A Guide to Project Management

All levels of the project project leadership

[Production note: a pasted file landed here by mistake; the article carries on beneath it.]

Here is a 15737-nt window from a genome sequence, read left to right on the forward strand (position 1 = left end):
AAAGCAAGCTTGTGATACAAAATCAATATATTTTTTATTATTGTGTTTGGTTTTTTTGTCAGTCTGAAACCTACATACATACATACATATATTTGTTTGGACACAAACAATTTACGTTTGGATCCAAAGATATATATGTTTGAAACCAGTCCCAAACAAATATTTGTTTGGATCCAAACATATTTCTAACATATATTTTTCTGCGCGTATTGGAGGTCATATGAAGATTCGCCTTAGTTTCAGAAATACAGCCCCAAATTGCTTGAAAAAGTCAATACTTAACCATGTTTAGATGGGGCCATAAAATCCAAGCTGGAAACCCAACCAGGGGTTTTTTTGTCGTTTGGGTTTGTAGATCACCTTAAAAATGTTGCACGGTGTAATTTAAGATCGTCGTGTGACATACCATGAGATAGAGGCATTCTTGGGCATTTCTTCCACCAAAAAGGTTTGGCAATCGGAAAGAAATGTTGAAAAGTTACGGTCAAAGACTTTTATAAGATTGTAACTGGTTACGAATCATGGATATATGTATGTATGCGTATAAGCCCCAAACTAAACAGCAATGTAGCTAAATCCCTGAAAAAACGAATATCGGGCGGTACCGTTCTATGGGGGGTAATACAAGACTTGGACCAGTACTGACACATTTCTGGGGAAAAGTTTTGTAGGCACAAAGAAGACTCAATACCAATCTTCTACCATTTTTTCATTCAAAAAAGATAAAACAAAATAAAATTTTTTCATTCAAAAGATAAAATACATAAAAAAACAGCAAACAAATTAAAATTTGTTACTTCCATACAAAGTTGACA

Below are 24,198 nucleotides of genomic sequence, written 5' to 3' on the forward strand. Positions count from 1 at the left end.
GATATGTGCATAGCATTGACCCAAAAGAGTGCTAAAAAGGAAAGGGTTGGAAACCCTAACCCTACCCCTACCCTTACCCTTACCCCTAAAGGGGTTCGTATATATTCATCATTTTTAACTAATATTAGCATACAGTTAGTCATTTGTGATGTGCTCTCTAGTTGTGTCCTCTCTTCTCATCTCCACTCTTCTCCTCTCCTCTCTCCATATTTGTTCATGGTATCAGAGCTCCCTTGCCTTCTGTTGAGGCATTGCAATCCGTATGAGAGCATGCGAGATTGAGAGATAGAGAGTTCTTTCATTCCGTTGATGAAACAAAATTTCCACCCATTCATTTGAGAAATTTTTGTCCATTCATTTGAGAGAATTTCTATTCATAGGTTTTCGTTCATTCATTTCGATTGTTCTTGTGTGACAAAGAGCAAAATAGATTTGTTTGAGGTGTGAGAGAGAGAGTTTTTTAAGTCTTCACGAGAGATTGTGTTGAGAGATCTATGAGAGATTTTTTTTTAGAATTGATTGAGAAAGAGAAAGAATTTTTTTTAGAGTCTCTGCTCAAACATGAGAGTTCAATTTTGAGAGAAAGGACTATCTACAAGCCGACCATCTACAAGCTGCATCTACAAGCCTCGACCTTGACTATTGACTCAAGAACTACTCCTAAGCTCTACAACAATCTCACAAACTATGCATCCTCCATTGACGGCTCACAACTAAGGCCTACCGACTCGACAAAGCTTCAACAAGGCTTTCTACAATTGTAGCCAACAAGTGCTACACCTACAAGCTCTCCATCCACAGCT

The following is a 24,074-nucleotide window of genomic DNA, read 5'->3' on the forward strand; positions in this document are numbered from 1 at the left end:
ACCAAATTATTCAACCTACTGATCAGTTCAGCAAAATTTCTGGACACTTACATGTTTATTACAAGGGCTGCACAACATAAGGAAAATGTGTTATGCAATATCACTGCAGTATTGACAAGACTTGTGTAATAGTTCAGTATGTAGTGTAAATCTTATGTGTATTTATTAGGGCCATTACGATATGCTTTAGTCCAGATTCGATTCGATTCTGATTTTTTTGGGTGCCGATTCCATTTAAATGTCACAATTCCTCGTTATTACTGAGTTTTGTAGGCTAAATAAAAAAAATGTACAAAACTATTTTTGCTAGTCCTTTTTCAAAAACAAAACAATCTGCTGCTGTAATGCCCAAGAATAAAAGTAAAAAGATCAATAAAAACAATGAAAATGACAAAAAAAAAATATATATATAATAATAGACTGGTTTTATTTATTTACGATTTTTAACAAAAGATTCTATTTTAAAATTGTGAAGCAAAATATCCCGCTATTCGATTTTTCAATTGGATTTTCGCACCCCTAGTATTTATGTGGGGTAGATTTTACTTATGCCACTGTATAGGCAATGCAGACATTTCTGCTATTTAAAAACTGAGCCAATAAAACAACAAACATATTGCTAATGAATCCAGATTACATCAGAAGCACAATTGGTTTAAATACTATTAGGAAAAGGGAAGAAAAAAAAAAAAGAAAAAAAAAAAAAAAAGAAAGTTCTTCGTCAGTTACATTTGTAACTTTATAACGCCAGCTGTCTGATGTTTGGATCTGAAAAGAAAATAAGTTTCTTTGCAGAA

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Unformatted text preview: well. In addition to the traditional concerns of scope, cost, time, and quality, the project management team must also consider the effect of time-zone differences, national and regional holidays, travel requirements for face-to-face meetings, the logistics of teleconferencing, and often volatile political differences. 2.5.3 Cultural Influences Culture is the "totality of socially transmitted behavior patterns, arts, beliefs, institutions, and all other products of human work and thought" (8). Every project must operate within a context of one or more cultural norms. This area of influence includes political, economic, demographic, educational, ethical, ethnic, religious, and other areas of practice, belief, and attitudes that affect the way that people and organizations interact. A Guide to the A Guide to the 2.5.4 Social-Economic-Environmental Sustainability Virtually all projects are planned and implemented in a social, economic, and environmental context, and have intended and unintended positive and/or negative impacts. Organizations are increasingly accountable for impacts resulting from a project (e.g., accidental destruction of archeological sites in a road construction project), as well as for the effects of a project on people, the economy, and the environment long after it has been completed (e.g., a roadway can facilitate the access to and destruction of a once pristine environment). Project Project Management Management Body of Body of KnowledgeE L KnowledgeE PL MP AM SA S A Guide to the Project Management Body of Knowledge (PMBOK Guide) 2000 Edition 2000 Project Management Institute, Four Campus Boulevard, Newtown Square, PA 19073-3299 USA NAVIGATION LINKS ACROYMNS LIST ACRONYMS LIST 27 ACROYMNS LIST Chapter 3 Project Management Processes A Guide to the A Guide to the Project management is an integrative endeavor--an action, or failure to take action, in one area will usually affect other areas. The interactions may be straightforward and well understood, or they may be subtle and uncertain. For example, a scope change will almost always affect project cost, but it may or may not affect team morale or product quality. These interactions often require tradeoffs among project objectives--performance in one area may be enhanced only by sacrificing performance in another. The specific performance tradeoffs may vary from project to project and organization to organization. Successful project management requires actively managing these interactions. Many project management practitioners refer to the project triple constraint as a framework for evaluating competing demands. The project triple constraint is often depicted as a triangle where either the sides or corners represent one of the parameters being managed by the project team. To help in understanding the integrative nature of project management, and to emphasize the importance of integration, this document describes project management in terms of its component processes and the...
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